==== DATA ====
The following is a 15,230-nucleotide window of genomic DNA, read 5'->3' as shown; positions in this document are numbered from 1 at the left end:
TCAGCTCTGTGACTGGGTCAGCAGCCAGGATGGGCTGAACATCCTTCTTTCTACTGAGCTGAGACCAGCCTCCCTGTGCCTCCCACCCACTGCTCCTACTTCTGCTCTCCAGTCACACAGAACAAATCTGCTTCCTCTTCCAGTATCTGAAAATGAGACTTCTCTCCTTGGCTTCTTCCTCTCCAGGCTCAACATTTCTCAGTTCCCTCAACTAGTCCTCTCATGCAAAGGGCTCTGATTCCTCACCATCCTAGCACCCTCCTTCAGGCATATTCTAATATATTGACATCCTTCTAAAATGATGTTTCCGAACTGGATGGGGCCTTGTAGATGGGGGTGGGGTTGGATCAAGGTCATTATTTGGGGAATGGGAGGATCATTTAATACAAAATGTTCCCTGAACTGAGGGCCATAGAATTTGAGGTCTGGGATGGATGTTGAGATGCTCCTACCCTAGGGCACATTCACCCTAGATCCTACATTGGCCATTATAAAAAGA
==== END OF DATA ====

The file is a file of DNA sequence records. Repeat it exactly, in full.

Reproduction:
The following is a 15,230-nucleotide window of genomic DNA, read 5'->3' as shown; positions in this document are numbered from 1 at the left end:
TCAGCTCTGTGACTGGGTCAGCAGCCAGGATGGGCTGAACATCCTTCTTTCTACTGAGCTGAGACCAGCCTCCCTGTGCCTCCCACCCACTGCTCCTACTTCTGCTCTCCAGTCACACAGAACAAATCTGCTTCCTCTTCCAGTATCTGAAAATGAGACTTCTCTCCTTGGCTTCTTCCTCTCCAGGCTCAACATTTCTCAGTTCCCTCAACTAGTCCTCTCATGCAAAGGGCTCTGATTCCTCACCATCCTAGCACCCTCCTTCAGGCATATTCTAATATATTGACATCCTTCTAAAATGATGTTTCCGAACTGGATGGGGCCTTGTAGATGGGGGTGGGGTTGGATCAAGGTCATTATTTGGGGAATGGGAGGATCATTTAATACAAAATGTTCCCTGAACTGAGGGCCATAGAATTTGAGGTCTGGGATGGATGTTGAGATGCTCCTACCCTAGGGCACATTCACCCTAGATCCTACATTGGCCATTATAAAAAGA